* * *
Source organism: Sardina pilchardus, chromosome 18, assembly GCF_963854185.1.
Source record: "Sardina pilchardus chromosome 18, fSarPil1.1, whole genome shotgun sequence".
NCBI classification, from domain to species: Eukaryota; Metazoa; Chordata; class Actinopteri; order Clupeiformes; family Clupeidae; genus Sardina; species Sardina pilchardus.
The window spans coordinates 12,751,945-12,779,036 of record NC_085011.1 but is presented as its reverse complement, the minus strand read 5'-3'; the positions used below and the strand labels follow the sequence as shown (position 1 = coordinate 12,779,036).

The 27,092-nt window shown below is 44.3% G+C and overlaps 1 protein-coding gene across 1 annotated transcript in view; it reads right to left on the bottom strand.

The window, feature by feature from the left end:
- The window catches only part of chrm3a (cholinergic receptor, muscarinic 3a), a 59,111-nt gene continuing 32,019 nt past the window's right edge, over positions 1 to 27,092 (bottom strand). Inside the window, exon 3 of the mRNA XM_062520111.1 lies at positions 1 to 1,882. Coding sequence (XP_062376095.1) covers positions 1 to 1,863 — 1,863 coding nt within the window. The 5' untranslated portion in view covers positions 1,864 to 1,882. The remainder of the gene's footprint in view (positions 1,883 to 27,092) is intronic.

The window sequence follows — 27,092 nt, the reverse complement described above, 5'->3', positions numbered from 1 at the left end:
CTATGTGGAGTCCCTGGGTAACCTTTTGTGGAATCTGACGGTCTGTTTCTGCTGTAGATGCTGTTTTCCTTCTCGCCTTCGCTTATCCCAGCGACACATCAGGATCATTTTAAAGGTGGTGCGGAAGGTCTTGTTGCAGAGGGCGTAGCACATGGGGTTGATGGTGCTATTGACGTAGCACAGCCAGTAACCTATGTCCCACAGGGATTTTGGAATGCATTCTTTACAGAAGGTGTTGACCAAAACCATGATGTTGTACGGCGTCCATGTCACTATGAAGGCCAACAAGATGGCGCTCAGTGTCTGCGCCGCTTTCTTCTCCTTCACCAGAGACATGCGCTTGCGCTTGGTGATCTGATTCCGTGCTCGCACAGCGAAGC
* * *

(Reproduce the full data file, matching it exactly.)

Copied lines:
Source organism: Sardina pilchardus, chromosome 18, assembly GCF_963854185.1.
Source record: "Sardina pilchardus chromosome 18, fSarPil1.1, whole genome shotgun sequence".
NCBI classification, from domain to species: Eukaryota; Metazoa; Chordata; class Actinopteri; order Clupeiformes; family Clupeidae; genus Sardina; species Sardina pilchardus.
The window spans coordinates 12,751,945-12,779,036 of record NC_085011.1 but is presented as its reverse complement, the minus strand read 5'-3'; the positions used below and the strand labels follow the sequence as shown (position 1 = coordinate 12,779,036).

The 27,092-nt window shown below is 44.3% G+C and overlaps 1 protein-coding gene across 1 annotated transcript in view; it reads right to left on the bottom strand.

The window, feature by feature from the left end:
- The window catches only part of chrm3a (cholinergic receptor, muscarinic 3a), a 59,111-nt gene continuing 32,019 nt past the window's right edge, over positions 1 to 27,092 (bottom strand). Inside the window, exon 3 of the mRNA XM_062520111.1 lies at positions 1 to 1,882. Coding sequence (XP_062376095.1) covers positions 1 to 1,863 — 1,863 coding nt within the window. The 5' untranslated portion in view covers positions 1,864 to 1,882. The remainder of the gene's footprint in view (positions 1,883 to 27,092) is intronic.

The window sequence follows — 27,092 nt, the reverse complement described above, 5'->3', positions numbered from 1 at the left end:
CTATGTGGAGTCCCTGGGTAACCTTTTGTGGAATCTGACGGTCTGTTTCTGCTGTAGATGCTGTTTTCCTTCTCGCCTTCGCTTATCCCAGCGACACATCAGGATCATTTTAAAGGTGGTGCGGAAGGTCTTGTTGCAGAGGGCGTAGCACATGGGGTTGATGGTGCTATTGACGTAGCACAGCCAGTAACCTATGTCCCACAGGGATTTTGGAATGCATTCTTTACAGAAGGTGTTGACCAAAACCATGATGTTGTACGGCGTCCATGTCACTATGAAGGCCAACAAGATGGCGCTCAGTGTCTGCGCCGCTTTCTTCTCCTTCACCAGAGACATGCGCTTGCGCTTGGTGATCTGATTCCGTGCTCGCACAGCGAAGC